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AT&T is facing blowback from a decision it made back in 2011 to throttle some of its unlimited data customers today in the form of a new lawsuit from the Federal Trade Commission (FTC). The government agency claims AT&T deceptively throttled customer data, while the carrier denies breaking any laws.

AT&T hasn't officially offered an unlimited data plan for a a few years now, but a decent number of the network's customers are still holding onto their old contracts. Since 2011 the carrier has throttled some of them in what it calls an effort to balance growing data consumption. The FTC's argument hinges on claims that AT&T "kept people from using data they paid for," explains FTC attorney Lisa Weintraub Schifferle. She adds that "if you promise unlimited data, you're on the hook to deliver."

In response AT&T issued an official statement denying the legitimacy of the new lawsuit. "The FTC's allegations are baseless and have nothing to do with the substance of our network management program," said AT&T Senior Executive Vice President and General Counsel Wayne Watts. He adds that the throttling in question only affects three percent of its customers, and was widely publicized in a 2011 press release.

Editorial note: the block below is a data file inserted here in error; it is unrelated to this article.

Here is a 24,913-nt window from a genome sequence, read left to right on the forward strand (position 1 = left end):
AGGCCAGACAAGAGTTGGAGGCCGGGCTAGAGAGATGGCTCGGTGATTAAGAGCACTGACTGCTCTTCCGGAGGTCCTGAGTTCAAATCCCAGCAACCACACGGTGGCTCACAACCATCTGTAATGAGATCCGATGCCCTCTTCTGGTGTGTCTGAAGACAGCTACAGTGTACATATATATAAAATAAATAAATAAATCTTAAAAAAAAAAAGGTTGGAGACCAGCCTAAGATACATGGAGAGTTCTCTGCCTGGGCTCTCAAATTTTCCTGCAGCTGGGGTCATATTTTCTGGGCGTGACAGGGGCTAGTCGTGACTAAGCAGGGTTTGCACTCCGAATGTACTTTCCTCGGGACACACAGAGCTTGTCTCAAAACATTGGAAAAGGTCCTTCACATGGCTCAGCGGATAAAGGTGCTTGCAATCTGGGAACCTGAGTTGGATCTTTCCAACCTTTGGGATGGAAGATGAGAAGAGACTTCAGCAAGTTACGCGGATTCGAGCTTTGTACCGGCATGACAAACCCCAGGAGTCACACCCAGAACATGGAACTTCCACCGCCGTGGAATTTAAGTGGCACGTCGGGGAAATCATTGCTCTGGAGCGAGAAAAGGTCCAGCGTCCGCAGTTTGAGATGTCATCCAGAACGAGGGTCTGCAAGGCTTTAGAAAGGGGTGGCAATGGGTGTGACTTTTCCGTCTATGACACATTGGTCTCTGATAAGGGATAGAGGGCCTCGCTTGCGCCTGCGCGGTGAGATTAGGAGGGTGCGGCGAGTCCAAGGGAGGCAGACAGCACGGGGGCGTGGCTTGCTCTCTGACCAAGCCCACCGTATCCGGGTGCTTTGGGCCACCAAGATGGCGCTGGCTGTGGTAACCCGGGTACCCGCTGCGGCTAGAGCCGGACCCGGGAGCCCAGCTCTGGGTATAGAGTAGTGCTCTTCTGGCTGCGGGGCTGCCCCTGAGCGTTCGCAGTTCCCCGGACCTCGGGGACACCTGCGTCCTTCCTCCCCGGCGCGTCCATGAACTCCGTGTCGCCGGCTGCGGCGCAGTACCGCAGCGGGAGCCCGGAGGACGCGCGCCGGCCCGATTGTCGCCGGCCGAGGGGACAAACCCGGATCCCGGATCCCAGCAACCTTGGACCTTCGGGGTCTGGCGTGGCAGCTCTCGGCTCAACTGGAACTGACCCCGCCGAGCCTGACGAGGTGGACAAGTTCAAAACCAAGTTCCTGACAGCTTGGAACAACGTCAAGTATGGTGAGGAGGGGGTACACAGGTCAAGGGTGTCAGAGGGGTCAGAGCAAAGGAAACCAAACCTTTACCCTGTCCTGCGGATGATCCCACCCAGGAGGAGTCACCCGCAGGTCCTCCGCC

Even if it is legal, throttling still feels like a dirty word. We're sure AT&T's remaining unlimited data customers would prefer to get the same speeds offered to all other subscribers, but that doesn't mean the carrier will give in to demands. This isn't the first time the FTC has gotten a sharp response after suing a major carrier, and we're curious to see how this one plays out.